You can get out from under

There’s nothing so wrong that it can’t be put right. That’s what growing a little older has taught me. We are sometimes led to believe that our mistakes define us. Once a dropout, always a dropout. Once a coward, always a coward.

But it’s not true. You can get out from under your mistakes. You can make things right.

When I was in the eighth grade, I gave my parents a hard time about going to confirmation class. They told me that they wouldn’t force me to get confirmed if I really didn’t want it. I happily took them up on their generous offer.  I was in the eighth grade. What did I know?

It took a long time for me to realize my mistake. I got used to telling people, “Well I was raised Catholic, but I was never confirmed.” It haunted me. This past summer I finally put it behind me and was confirmed by Bishop Lori in a ceremony with hundreds of other adult Catholics at the Cathedral of St. Augustine in Bridgeport.

Upon reflection, maybe I was better off having waited. After all, I got much more out of the Office of Pastoral Services’ preparation course as a 37 year-old than I would have as a 13 year-old. Things work out the way they’re supposed to.

But there’s more. On a Saturday this past November, I sat with my daughter in a pew at St. A’s while she prepared to make her first reconciliation. Clara was nervous. I told her not to be.

“Just relax, sweetheart. You’re too young to have done anything really wrong,” I said.

“What would you say if I told you that I haven’t always been a good girl? Sometimes I’m not always patient with Paddy and Magdalena,” she said.

“If you told me that I would still tell you not to worry. Sometimes Daddy and Mommy aren’t as patient as we’d like to be with each other. Sometimes we’re not as understanding as we should be. No one is perfect. God understands that. All we have to do is try as hard as we can to be good people. And when we mess up, we just have to be really honest about it and truly ask God for forgiveness.”

“But won’t He be mad?”

“I don’t think God works that way. All He wants is for us to admit in our hearts that we’ve done something wrong. He always forgives us if we do that. He might be a little disappointed in us if we knew we did something wrong but didn’t really feel sorry about it.”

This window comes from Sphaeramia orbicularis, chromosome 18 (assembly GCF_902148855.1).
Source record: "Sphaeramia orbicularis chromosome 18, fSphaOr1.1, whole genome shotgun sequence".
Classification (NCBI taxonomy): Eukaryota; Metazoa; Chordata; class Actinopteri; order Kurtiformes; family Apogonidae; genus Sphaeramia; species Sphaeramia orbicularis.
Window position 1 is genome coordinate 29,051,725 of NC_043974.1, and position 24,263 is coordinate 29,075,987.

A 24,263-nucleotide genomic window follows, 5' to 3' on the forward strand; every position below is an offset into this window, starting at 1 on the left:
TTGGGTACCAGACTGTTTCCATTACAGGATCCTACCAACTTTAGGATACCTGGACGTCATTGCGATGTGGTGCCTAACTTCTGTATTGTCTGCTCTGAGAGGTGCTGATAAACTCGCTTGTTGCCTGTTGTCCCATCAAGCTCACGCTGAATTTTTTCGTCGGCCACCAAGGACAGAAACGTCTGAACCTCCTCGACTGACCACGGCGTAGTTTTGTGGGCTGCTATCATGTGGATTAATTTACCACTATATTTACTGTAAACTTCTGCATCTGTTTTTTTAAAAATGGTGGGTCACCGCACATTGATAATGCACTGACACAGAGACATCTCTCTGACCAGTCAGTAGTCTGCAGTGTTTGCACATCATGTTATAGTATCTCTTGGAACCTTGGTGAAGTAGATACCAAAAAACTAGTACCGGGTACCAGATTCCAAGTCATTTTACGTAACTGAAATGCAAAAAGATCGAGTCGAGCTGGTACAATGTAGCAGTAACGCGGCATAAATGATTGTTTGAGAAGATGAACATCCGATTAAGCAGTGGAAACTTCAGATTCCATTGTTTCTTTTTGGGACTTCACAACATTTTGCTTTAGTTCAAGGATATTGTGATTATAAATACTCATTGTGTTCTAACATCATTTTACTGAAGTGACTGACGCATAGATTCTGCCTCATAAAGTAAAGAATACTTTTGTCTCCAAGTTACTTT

Raising children is a good test of your tolerance for hypocrisy. You make up rules that you’d never follow yourself. You answer questions that you have no right answering.

What I didn’t tell Clara was that I hadn’t been inside the confession booth myself since I was her age. I went once, and then managed to steer clear for 30 years.

Some example I am. Good leaders are not supposed to ask anyone to do anything that they aren’t willing to do themselves. I knew I was going to have to get on the right side of this issue.

Clara came skipping out of the confessional. “That was fun!” she said. The words hit me pretty hard. Monday morning I fired off an e-mail to my pastor asking if he had a little time for me. It wasn’t easy, but it had to be done.

I didn’t exactly come skipping out of the confessional. I had a lot to account for after all these years. But I was glad to have vanquished yet another of my secret shortcomings. It was a big relief to have the weight of sin off my shoulders. It was a bigger relief to look my children in the eyes without feeling like a phony.

It’s easy to think we are limited by our past mistakes, but we aren’t. Lent begins in a few weeks. Maybe Clara and I will hit confession together.

There’s nothing wrong that can’t be put right.



  1. Rona Haller says:

    Okay, this post hit a little too close to home for my comfort. When I was 10 or 11, after watching my brother go through bar mitzvah training, I decided that right there and than, I would have none of it. I told my parents that they could save boatloads of money if I didn’t have to be bat mitzvahed. I offered the option of a trip instead. My parents agreed only after I agreed to never come back to them and complain. I never have and instead have memories of a great trip to Israel and Italy. Now, my 10 year old daughter is now of age to start thinking about bat mitzvah. Oy!

  2. My 8 year old just had his Reconciliation two weeks ago, as well. He is an anxious child, by nature, and has been winding up about this for months. Actually, since September, when he learned, in CCD, that he would be completing this this year. We have tried to curb his anxiety, but to no avail. He is our most challenging child, with regards to his behavior, and so he knew that he had a bit to atone for. However, we kept telling him that he would be forgiven, as we have already forgiven him and all would be well. When my husband brought him home, I picked him up and gave him a big hug and he gave me a big smile and said, “Don’t I feel so much lighter?”

  3. Matthew Hennessey says:

    Well ladies, thank you for sharing these stories. Rona — sounds like you may have a decision to make real soon. Better maybe start saving your pennies! And Amy, Clara is very much like your 8 year-old. She is very susceptible to anxiety (I may have played it down a little in my story — she was really nervous). But I think it was good for her to face her fear and to find out it wasn’t actually warranted. It goes without saying, I hope, that it was good for me as well. 🙂

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